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San Diego Region Sets Sights on Development of Algae-Based Biofuels

May 04, 2009

SAN DIEGO, CA --- San Diego Mayor Jerry Sanders on April 28 joined University of California-San Diego Chancellor Marye Anne Fox, local scientists and industry leaders to announce their support for a regional partnership designed to develop ways to turn algae into biofuels. 

Speaking at the UC San Diego campus, Mayor Sanders and others said the San Diego region could become a major center for renewable energy development, as scientists from UC San Diego, the Scripps Research Institute and other local research institutions join with their industry counterparts in a broad-scale research effort to develop advanced transportation fuels from algae. 

These scientists recently established the San Diego Center for Algae Biotechnology, or "SD-CAB." The primary goal of the center is to create a national facility capable of developing and implementing innovative research solutions for the commercialization of fuel production from algae.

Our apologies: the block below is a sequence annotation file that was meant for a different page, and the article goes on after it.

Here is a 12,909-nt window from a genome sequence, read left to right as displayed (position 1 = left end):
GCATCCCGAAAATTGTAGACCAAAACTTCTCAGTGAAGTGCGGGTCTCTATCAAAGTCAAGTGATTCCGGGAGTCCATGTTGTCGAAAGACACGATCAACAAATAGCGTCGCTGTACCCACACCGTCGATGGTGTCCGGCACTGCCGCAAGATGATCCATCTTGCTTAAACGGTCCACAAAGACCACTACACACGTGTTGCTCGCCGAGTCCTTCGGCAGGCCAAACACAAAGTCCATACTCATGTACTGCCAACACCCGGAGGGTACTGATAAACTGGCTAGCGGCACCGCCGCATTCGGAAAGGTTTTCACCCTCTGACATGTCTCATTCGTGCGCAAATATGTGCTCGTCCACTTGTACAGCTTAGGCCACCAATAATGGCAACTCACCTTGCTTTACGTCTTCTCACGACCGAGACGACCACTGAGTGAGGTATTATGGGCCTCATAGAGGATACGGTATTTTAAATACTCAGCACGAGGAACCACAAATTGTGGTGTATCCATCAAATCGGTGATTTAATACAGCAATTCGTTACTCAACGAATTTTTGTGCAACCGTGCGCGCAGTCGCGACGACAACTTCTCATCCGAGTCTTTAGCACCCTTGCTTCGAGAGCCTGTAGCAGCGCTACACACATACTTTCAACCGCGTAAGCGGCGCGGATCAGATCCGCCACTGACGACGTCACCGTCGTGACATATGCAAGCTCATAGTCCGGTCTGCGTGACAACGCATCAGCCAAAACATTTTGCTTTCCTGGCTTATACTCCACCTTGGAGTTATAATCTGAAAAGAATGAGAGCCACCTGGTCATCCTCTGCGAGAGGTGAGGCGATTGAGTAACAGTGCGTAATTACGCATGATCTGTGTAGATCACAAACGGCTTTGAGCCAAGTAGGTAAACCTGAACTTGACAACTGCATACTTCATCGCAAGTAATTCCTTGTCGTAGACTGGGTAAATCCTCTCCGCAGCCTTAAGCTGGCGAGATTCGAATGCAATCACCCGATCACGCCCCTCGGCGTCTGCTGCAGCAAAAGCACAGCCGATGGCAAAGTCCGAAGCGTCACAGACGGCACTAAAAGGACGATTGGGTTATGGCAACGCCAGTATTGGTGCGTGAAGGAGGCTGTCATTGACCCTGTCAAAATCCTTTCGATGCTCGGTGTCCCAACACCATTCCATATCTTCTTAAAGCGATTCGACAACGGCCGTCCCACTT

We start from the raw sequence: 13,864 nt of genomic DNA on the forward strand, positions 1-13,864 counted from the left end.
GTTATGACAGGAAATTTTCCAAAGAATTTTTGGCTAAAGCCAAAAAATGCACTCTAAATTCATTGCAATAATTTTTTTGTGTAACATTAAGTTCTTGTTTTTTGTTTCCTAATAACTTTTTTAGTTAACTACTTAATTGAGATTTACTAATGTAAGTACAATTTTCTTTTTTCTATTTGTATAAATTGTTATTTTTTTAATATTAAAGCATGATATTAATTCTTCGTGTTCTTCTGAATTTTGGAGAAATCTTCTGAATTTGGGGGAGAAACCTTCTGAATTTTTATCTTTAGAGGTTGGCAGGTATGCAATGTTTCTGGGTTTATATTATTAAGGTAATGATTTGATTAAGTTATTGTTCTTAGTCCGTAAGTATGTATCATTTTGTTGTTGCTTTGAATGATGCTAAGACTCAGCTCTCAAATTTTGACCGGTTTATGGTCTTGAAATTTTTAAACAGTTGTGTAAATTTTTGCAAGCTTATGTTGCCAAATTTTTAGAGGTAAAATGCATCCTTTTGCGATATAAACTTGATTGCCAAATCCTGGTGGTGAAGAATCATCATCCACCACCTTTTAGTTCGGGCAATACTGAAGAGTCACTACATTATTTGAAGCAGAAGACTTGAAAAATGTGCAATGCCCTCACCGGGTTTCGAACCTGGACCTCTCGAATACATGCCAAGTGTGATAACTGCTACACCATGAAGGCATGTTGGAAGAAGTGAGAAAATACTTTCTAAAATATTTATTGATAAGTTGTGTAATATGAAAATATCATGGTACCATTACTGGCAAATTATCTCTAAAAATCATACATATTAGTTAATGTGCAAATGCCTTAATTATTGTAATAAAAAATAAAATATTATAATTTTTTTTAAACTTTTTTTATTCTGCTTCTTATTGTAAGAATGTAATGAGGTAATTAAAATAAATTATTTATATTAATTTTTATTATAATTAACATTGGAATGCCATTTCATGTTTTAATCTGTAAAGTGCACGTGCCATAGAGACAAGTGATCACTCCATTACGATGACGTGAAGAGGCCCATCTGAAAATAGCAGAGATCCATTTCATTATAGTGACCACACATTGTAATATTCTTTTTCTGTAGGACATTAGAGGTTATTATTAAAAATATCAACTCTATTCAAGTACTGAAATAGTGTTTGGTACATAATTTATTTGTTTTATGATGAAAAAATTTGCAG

"By sharing and facilitating the interactions of these multiple researchers through this center, we hope to make sustainable algae-based fuel production and carbon dioxide abatement a reality within the next five to ten years," said Fox. "This consortium will strengthen our ability to obtain grants and attract resources to the area. Algal biofuels will allow us to reduce our dependence on fossil fuels and other economies, and will provide opportunities for a new economy and workforce." 

"San Diego has a unique combination of life science research institutions, biotechnology companies and venture capital support to lead the nation in the development of this environmentally friendly source of transportation fuel," said Mayor Sanders. "As the algal biofuel industry develops, we are confident that San Diego will become a major center for renewable energy development." 

Research on algal biofuels now employs 272 scientists and other workers in San Diego and provides nearly $16.5 million in payroll and $33 million in economic activity for the region, according to an economic assessment completed last month by the San Diego Association of Governments, or SANDAG, Service Bureau. 

Direct spending on algal biofuels, combined with the additional jobs and spending in related service industries this spending generates, is currently responsible for 513 jobs, $25.4 million in wages and $63.5 million in economic output in the San Diego region, according to the SANDAG study.


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